Catalogue


Boy 30529 : a memoir /
Felix Weinberg.
imprint
London ; New York : Verso, 2013, c2013
description
xix, 168 p. : ill. ; 22 cm
ISBN
1781680787 (pbk. : alk. paper), 9781781680780 (pbk. : alk. paper)
format(s)
Book
Holdings
More Details
imprint
London ; New York : Verso, 2013, c2013
isbn
1781680787 (pbk. : alk. paper)
9781781680780 (pbk. : alk. paper)
catalogue key
8886559
A Look Inside
Reviews
Review Quotes
'oeA sensitive, witty, intelligent - and ultimately, extremely moving - memoir.'
A sensitive, witty, intelligent - and ultimately, extremely moving - memoir.
'oeAllthose who care about the proper documenting of this horrendous era must begrateful to Felix Weinberg for giving us this insightful and ultimatelyuplifting account.'
'oeFelix Weinberg's memoir stands out from other Holocaust memoirs in its accomplished style, its powers of exact recollection and depiction and in its dry humour.'
A very witty and highly readable account of life in Nazi camps, with truly original information and an amazing sense of humour. A great lesson in resilience, survival, hope - and genuine modesty.
Felix Weinberg's memoir stands out from other Holocaust memoirs in its accomplished style, its powers of exact recollection and depiction and in its dry humour.
Allthose who care about the proper documenting of this horrendous era must begrateful to Felix Weinberg for giving us this insightful and ultimatelyuplifting account.
'oeA very witty and highly readable account of life in Nazi camps, with truly original information and an amazing sense of humour. A great lesson in resilience, survival, hope - and genuine modesty.'
This item was reviewed in:
Booklist, March 2013
Kirkus Reviews, April 2013
To find out how to look for other reviews, please see our guides to finding book reviews in the Sciences or Social Sciences and Humanities.
Summaries
Main Description
"Anyone who survived the exterminations camps must have an untypical story to tell. The typical camp story of the millions ended in death ... We, the few who survived the war and the majority who perished in the camps, did not use and would not have understood terms such as 'holocaust' or 'death march.' These were coined later, by outsiders." Boy 30529 tells the story of a child who at the age of twelve lost everything: hope, home, and even his own identity. Born into a respectable Czech family, Felix's early years were idyllic. But when Nazi persecution threatened in 1938, his father travelled to England, hoping to arrange for his family to emigrate there. His efforts came too late, and his wife and children fell into the hands of the Fascist occupiers. Thus begins a harrowing tale of survival, horror and determination. Over the following years, Felix survived five concentration camps, including Terezín, Auschwitz and Birkenau, as well as, by the skin of his teeth, the Death March from Blechhammer in 1945. Losing both his brother and mother in the camps, Felix was liberated at Buchenwald and eventually reunited at the age of seventeen with his father in Britain, where they built a new life together. Boy 30529 is an extraordinary memoir, as well as a meditation on the nature of memory. It helps us understand why the Holocaust remains a singular presence at the heart of historical debate.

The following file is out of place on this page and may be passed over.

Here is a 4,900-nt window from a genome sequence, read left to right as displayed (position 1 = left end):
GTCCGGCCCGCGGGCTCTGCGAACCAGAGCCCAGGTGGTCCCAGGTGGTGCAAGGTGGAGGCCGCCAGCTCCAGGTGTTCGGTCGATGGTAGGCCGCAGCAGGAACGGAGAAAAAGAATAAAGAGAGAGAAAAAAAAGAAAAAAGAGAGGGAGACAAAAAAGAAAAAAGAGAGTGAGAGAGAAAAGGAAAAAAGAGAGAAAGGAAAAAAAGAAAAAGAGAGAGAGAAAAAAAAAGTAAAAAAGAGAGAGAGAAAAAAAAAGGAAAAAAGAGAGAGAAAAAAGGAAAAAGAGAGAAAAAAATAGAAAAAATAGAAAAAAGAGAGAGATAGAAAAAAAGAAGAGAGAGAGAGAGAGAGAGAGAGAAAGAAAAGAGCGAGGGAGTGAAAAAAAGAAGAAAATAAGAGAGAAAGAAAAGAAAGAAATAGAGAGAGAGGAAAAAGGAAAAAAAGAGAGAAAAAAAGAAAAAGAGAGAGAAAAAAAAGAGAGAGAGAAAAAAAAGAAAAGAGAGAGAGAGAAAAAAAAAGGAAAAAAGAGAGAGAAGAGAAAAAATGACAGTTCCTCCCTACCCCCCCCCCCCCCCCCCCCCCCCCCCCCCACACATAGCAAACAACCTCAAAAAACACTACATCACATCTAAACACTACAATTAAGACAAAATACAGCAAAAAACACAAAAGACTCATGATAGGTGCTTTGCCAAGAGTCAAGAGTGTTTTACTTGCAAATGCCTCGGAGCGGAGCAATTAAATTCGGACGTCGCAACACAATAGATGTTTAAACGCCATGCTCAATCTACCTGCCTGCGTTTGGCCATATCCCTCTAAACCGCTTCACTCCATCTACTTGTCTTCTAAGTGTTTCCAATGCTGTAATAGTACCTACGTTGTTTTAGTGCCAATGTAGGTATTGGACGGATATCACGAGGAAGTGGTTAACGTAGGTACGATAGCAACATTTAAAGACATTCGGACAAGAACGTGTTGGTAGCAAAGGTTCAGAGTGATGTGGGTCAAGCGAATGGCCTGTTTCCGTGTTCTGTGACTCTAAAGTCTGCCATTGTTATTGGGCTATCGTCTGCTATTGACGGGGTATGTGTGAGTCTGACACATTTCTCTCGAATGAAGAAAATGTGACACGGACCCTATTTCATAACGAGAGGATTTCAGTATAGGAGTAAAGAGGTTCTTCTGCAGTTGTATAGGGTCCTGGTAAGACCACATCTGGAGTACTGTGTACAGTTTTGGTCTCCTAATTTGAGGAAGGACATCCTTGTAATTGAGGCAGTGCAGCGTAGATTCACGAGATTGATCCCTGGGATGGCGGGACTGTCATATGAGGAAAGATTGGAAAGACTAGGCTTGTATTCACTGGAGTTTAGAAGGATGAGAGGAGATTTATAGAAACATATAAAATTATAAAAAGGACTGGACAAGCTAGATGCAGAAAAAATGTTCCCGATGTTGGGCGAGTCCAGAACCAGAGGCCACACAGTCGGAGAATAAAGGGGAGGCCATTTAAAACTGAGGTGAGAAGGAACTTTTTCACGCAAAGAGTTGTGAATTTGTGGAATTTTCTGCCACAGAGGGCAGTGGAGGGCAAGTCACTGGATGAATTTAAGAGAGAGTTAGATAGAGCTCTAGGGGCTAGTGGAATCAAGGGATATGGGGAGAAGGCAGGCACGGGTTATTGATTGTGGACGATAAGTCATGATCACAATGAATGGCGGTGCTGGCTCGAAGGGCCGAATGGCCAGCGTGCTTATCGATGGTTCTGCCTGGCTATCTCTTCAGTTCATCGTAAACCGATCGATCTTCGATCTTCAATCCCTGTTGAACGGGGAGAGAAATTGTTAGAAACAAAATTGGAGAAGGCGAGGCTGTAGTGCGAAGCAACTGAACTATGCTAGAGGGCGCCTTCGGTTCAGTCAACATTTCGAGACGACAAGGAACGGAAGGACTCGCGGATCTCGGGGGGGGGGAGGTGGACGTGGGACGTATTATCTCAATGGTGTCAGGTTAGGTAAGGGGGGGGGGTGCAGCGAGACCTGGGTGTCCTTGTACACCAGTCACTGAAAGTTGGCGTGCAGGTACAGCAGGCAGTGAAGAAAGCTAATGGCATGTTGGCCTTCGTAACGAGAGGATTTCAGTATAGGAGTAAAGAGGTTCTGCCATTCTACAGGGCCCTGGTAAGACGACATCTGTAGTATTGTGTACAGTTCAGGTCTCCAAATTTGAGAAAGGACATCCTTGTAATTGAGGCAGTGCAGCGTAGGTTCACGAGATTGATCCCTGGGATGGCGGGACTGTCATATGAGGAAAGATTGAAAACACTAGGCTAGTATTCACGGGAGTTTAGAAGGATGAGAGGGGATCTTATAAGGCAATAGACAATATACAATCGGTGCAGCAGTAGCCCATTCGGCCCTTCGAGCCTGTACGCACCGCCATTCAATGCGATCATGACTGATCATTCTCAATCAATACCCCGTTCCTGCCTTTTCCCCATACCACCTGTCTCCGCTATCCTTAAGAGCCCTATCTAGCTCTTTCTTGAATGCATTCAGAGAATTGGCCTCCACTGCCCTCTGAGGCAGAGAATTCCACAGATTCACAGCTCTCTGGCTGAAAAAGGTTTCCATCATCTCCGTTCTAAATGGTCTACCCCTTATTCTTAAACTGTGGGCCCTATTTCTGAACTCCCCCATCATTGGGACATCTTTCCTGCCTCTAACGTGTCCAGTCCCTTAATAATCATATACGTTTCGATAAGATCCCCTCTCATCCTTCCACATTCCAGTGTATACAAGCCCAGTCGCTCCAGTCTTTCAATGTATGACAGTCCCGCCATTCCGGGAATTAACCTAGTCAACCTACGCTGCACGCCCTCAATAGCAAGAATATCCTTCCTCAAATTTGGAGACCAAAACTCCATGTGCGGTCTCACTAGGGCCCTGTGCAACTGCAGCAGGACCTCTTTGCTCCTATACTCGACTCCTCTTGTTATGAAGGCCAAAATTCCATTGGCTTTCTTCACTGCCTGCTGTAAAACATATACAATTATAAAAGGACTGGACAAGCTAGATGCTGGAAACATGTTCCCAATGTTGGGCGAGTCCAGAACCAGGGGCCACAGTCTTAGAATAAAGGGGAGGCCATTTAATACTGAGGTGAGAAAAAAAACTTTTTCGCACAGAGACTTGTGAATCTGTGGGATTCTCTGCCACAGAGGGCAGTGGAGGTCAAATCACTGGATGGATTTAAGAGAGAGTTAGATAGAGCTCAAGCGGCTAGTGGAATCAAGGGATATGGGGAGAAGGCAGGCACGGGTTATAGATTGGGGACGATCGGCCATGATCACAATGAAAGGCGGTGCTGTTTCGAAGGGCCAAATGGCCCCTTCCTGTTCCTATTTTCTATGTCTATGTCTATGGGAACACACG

Main Description
"Anyone who survived the exterminations camps must have an untypical story to tell. The typical camp story of the millions ended in death ... We, the few who survived the war and the majority who perished in the camps, did not use and would not have understood terms such as 'holocaust' or 'death march'. These were coined later, by outsiders." Boy 30529 tells the story of a boy who at the age of twelve lost everything: hope, family, and even his own identity. As Nazi persecutions grew in intensity, young Felix's father went to England to obtain travel papers to allow the family to emigrate from Czechoslovakia. But they never made it out of Prague. Felix spent the next three years in a series of concentration camps-Terezin, Auschwitz-Birkenau, Blechhammer, Gross-Rosen and Buchenwald-and survived the Death March from Blechhammer in 1945. The book is a meditation on memory and of how to forget, and how the Holocaust remains an event at the center of historical debate.
Bowker Data Service Summary
'Boy 30529' tells the story of a child who at the age of 12 lost everything: hope, home, and even his own identity. Born into a respectable Czech family, Felix's early years were idyllic. But when Nazi persecution threatened in 1938, his father travelled to England, hoping to arrange for his family to emigrate there. His efforts came too late, and his wife and children fell into the hands of the Fascist occupiers.
Bowker Data Service Summary
This is a searing, frank memoir of a childhood spent in German concentration camps.
Table of Contents
Forewordp. ix
Acknowledgementsp. xiii
Prefacep. xvii
Childhood
The Golden Yearsp. 1
Dark Cloudsp. 19
The End of Hopep. 35
The Camps
Holocaust Literature and Realityp. 53
Ghetto Theresienstadt (Terezín)p. 57
Auschwitz-Birkenaup. 67
Blechhammerp. 81
The Longest Walk, The Coldest Train Journeyp. 99
Buchenwaldp. 109
The Return
Praguep. 129
Ústí nad Orlicíp. 133
England
A Lancaster Bomberp. 145
My Fatherp. 151
Natural Philosophyp. 157
Appendix: Chronology 1942-45p. 167
Table of Contents provided by Ingram. All Rights Reserved.

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